Usain Bolt has insisted his fans can have complete confidence that he is 100% clean after the drug scandals involving two of his leading rivals.
The Jamaican was forced to defend his record-breaking achievements after his compatriot Asafa Powell and American Tyson Gay tested positive, plunging the sport into its biggest credibility crisis in years.
Bolt, the world record holder and Olympic champion of the 100 and 200 metres, insisted those who had followed his career from before he became a household name would know he was clean.
He said: "If you were following me since 2002 you would know that I have been doing phenomenal things since I was 15.
"I was the youngest person to win the world junior title at 15, I ran the world junior record at 18, the world youth record at 17. I have broken every record there is to break, in every event I have ever done. For me, I have proven myself since I was 15.
"For me, I have shown I was always going to be great."
He added: "I was made to inspire people and to run. I was given a gift and that's what I do. I am confident in myself and my team, the people I work with. And I know I am clean."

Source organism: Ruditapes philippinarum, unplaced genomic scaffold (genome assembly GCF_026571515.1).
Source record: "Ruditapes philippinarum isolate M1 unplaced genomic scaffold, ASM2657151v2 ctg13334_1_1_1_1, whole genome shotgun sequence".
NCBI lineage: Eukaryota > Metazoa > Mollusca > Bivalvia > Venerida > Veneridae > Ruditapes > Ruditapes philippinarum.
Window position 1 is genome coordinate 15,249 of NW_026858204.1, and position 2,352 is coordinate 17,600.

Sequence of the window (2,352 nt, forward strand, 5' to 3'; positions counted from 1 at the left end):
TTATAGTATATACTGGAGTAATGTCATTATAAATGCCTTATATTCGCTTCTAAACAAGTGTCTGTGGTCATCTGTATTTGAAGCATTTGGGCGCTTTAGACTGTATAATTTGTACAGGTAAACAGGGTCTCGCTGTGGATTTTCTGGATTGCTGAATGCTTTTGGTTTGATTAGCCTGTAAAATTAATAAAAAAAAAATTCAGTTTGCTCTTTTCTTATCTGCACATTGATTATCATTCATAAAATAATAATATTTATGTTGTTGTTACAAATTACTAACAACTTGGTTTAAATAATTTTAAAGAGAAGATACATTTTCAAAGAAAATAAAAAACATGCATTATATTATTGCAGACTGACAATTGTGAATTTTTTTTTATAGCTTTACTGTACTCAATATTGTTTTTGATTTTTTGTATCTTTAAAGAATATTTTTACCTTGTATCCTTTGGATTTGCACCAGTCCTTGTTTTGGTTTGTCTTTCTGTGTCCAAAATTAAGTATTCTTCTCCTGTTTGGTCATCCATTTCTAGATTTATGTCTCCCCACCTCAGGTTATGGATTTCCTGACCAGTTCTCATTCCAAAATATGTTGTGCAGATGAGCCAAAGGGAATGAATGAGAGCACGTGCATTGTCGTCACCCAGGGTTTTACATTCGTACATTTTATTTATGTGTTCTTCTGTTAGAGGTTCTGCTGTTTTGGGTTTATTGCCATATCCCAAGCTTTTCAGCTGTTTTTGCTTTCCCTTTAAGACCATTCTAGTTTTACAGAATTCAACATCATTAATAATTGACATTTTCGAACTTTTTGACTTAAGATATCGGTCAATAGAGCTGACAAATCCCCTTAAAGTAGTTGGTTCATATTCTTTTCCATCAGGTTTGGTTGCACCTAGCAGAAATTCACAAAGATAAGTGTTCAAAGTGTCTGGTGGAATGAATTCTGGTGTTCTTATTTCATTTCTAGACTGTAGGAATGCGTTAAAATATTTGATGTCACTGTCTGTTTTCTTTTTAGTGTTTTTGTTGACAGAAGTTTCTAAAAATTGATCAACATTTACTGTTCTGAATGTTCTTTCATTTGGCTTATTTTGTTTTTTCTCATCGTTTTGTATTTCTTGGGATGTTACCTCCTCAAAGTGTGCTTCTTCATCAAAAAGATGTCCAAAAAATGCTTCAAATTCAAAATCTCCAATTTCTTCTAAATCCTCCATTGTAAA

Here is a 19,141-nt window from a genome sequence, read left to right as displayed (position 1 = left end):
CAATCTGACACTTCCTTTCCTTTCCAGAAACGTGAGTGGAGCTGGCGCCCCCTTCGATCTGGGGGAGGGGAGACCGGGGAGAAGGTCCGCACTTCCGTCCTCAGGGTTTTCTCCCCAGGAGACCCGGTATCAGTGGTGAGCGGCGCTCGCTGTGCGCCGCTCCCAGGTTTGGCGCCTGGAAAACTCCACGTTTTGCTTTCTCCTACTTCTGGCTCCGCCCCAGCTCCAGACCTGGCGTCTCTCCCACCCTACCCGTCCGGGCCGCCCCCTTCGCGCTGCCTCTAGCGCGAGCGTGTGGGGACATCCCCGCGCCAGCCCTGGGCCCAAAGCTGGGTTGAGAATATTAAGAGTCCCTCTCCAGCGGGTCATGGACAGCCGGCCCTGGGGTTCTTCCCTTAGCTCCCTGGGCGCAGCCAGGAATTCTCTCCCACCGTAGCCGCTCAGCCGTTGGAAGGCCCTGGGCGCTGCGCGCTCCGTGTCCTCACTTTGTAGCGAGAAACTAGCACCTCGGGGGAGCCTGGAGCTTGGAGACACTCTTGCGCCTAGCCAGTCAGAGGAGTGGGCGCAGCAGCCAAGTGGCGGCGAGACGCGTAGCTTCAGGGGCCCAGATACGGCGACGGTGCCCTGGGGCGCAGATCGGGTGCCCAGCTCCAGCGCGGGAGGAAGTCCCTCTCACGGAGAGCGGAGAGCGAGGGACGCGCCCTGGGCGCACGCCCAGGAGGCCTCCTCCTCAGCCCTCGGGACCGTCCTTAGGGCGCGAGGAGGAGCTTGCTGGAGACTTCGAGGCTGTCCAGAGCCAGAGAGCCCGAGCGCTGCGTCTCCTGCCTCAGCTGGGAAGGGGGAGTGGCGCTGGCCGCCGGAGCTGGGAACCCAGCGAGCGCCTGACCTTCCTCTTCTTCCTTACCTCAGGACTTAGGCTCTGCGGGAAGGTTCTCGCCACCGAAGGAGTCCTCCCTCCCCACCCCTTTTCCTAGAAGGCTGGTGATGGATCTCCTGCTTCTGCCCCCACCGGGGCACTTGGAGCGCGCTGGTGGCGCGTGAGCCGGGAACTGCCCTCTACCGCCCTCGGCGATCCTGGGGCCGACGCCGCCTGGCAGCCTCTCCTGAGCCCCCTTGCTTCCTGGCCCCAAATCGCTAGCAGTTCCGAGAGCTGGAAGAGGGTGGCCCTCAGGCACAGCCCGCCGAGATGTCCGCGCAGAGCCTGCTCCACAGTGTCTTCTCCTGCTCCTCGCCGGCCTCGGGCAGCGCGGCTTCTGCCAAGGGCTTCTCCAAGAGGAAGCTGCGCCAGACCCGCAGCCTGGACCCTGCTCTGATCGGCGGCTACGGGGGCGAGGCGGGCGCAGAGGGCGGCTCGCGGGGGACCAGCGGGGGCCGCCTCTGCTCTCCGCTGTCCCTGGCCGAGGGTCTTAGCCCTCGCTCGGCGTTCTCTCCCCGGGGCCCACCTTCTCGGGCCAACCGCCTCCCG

Gay and Powell, the second and fourth fastest men in history, are still waiting for the results of their 'B' samples, and Bolt said it was important not to speculate too much at this stage.
"I think there are a lot of details left to be discussed," he said.
Powell's failed test for the banned stimulant oxilofrine has been blamed by his camp on new nutritional supplements he had been taking.
Bolt said he did not take any supplements, saying: "I take vitamins, every athlete takes vitamins."
The 26-year-old revealed he had been in contact with Powell by text since the news of the failed test broke and told him to "stay strong and stay focused. I didn't want to bombard him with questions. I told him, 'Sorry to hear what was going on' and he said, 'Yes, it's kind of rough, it's hard."
Powell has claimed he did not knowingly take the banned substance and Bolt emphasised the need for athletes to make sure they know what they are ingesting.
"You have to be very careful as an athlete, because right now there are a lot of things on the banned list," he added.
"You might not know and you have to keep up to date with this kind of thing. It's kind of hard, but that's why you have a team to make sure."
Powell's manager, Paul Doyle, has pointed the finger of blame for his failed test at their trainer, Canadian Chris Xuereb, who only began working with him in May.